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Die Zauberflöte II - Overwhelming, but then?


Two years ago he was acclaimed for his staging of A Dog's Heart by Alexander Raskatov, now he is lavishly believed for his production of Mozart's Die Zauberflöte. It premiered last week at The Netherlands Opera and last night too, the sold-out audience responded enthusiastically. Yet the high expectations were not quite met.

Inventive and creative McBurney certainly is. Just how he makes the orchestra part of the action is genius: the musicians are not in the pit but on the auditorium floor, and every time Tamino (the German tenor Maximilian Schmitt) plays his magic flute, he ostentatiously hands it to Hanspeter Spannring, the flautist of the Netherlands Chamber Orchestra. Papageno (baritone Thomas Oliemans) has his glockenspiel played over and over again by Jan-Paul Grijpink - until he plays a nice tune on it himself at the end.

 It is precisely by emphasising the artificial that McBurney makes the action believable. He also places two sound and visual artists on stage. During the overture, the man on the left draws the text - projected life-size Die Zauberflöt, in the rhythm of the music - after a short 'hiccup' follows the missing e. He announces the rise of the three boys with wobbly paper dolls and creates an impenetrable wall of books as Tamino seeks to enter Sarastro's realm.

From a kind of phone box on the right, his colleague pours over us overwhelming sounds of thunder, waterfalls and birdsong, sometimes accompanied by equally impressive video images. These sophisticated techniques contrast beautifully with sometimes childishly simple images. For instance, the extras from McBurney's own ensemble Complicite 'fly' around Papageno, flapping sheets of paper; when he contemplates suicide, someone helpfully holds up a noose.

Nothing is what it seems, McBurney constantly exclaims to us, which suits the music well. Mozart regales us many times with a Trugschluss - you think you are going to a final chord, but end up on a different chord, after which the music flows on lustily. This is performed with verve by conductor Marc Albrecht and his musicians. The sound is mostly transparent and details are nicely highlighted, but the punishing tempi and sudden accents sometimes come at the expense of pungency; the singers regularly seek to connect with the orchestra. The Netherlands Opera chorus, however, stands tall and proud.

Theatre, and opera in particular, appeals to our willing suspension of disbelief, but McBurney sometimes puts this to the test. When Tamino is besieged by the court ladies of the Queen of the Night, he lies on his back in a ludicrous white hansop, his prongy belly propped up. As the ladies fondle this mountain of flesh, they swoon over a 'holder Jüngling, sanft und schön', which inadvertently provokes laughter.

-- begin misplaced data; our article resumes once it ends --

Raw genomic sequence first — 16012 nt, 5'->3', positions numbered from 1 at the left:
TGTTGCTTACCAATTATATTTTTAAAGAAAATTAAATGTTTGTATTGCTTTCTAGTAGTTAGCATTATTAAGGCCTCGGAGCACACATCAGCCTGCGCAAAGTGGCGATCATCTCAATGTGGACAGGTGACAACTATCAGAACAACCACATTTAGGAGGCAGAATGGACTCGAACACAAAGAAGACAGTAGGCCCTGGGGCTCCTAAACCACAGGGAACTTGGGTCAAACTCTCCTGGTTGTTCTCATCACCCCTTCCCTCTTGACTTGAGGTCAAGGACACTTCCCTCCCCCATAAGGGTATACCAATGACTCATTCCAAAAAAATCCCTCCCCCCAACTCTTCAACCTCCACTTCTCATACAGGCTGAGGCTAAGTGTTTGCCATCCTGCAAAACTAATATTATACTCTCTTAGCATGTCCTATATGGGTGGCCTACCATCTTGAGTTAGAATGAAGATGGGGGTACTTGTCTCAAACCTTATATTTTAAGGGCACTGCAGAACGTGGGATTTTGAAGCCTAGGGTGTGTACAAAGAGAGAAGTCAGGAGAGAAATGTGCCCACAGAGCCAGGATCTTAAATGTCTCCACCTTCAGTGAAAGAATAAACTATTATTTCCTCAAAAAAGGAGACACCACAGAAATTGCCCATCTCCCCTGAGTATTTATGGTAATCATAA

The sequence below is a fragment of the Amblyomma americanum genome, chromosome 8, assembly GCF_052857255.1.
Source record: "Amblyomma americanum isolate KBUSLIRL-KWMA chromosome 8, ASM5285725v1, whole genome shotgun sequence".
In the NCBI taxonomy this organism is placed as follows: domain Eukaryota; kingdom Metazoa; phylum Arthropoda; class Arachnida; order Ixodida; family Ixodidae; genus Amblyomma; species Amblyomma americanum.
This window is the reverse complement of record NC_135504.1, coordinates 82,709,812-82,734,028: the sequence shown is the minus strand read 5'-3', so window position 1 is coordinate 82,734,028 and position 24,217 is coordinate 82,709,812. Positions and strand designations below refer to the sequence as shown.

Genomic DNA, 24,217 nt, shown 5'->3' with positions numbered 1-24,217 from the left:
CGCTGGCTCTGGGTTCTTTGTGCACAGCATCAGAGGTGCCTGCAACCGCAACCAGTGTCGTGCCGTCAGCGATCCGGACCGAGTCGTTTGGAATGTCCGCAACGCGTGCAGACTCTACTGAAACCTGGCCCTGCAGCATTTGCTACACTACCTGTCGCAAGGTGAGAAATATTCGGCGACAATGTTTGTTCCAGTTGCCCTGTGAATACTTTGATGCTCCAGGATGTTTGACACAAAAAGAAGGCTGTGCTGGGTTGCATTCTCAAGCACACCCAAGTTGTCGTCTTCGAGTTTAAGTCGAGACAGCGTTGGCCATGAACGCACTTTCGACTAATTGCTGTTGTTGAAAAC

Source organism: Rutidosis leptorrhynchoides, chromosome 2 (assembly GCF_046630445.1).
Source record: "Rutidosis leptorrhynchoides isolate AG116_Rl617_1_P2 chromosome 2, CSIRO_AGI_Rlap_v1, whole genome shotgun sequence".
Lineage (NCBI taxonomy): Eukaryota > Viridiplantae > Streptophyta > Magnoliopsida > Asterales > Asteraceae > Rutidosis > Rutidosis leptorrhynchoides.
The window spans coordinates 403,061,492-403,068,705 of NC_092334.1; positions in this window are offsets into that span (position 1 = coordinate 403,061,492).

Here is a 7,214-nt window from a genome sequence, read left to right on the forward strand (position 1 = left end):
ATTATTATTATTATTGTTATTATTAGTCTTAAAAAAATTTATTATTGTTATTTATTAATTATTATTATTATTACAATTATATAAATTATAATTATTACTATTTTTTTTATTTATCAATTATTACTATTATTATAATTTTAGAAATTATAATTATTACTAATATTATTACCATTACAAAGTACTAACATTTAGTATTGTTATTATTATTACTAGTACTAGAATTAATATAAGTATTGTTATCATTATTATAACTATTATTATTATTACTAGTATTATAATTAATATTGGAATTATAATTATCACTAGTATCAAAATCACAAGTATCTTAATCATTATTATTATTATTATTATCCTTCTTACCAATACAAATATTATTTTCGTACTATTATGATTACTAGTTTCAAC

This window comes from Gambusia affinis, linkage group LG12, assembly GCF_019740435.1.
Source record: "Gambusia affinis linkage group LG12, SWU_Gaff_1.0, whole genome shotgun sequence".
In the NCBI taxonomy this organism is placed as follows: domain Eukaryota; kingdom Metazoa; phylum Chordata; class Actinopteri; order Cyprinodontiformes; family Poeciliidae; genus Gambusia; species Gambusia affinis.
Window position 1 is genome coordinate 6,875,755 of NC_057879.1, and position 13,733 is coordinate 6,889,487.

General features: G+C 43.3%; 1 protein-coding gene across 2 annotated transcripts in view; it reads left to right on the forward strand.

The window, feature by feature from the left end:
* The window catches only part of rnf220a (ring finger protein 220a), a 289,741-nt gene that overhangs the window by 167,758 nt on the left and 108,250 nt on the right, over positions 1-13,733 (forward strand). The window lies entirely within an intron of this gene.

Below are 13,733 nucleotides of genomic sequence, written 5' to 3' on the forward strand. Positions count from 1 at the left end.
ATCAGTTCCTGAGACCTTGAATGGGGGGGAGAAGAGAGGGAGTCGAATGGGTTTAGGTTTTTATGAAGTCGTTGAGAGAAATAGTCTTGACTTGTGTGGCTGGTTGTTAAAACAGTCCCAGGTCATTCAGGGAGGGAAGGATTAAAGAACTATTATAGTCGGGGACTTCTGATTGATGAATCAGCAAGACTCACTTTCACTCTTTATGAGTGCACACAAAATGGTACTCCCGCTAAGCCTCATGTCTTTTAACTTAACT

Maximilian Schmitt, despite his beautiful, warm tenor, does not really manage to animate the role of Tamino, and German soprano Christina Landshamer, as Pamina, only comes into her own in the second act. The voice of Costa Rican Iride Martinez (Königin der Nacht) is not very powerful and her top notes in the colouratura aria 'Der Hölle Rache' sound a bit shrill. Baritone Maarten Koningsberger is sovereign as the vile Speaker and British bass Brindley Sheratt puts down an imposing Sarastro. Hilarious is the moment when he orates - amplified by a microphone - that we are 'in crisis'.

The true star of the evening is Thomas Oliemans, who, lugging a kitchen ladder, gives shape to both the tragedy and drollness of Papageno. He is actually the only flesh-and-blood human being, a born theatre animal. With minute gestures and facial expressions, he evokes a range of emotions, aided by his agile, colourful baritone. Dolcomic is his solo with two leeks on a bottle harmonica.

That the other singers come off less well is also due to the thankless libretto. After all, what is it really about? Is it a simple love story, in which Papageno finds his Papagena and Tamino his Pamina, or is it about becoming a better and wiser human being, as the final text 'Weisheit, Schönheit' suggests? McBurney's staging, while enchantingly beautiful, leaves these questions unanswered.

Thea Derks

Thea Derks studied English and Musicology. In 1996, she completed her studies in musicology cum laude at the University of Amsterdam. She specialises in contemporary music and in 2014 published the critically acclaimed biography 'Reinbert de Leeuw: man or melody'. Four years on, she completed 'An ox on the roof: modern music in vogevlucht', aimed especially at the interested layperson. You buy it here: In 2020, the 3rd edition of the Reinbertbio appeared,with 2 additional chapters describing the period 2014-2020. These also appeared separately as Final Chord.View Author posts

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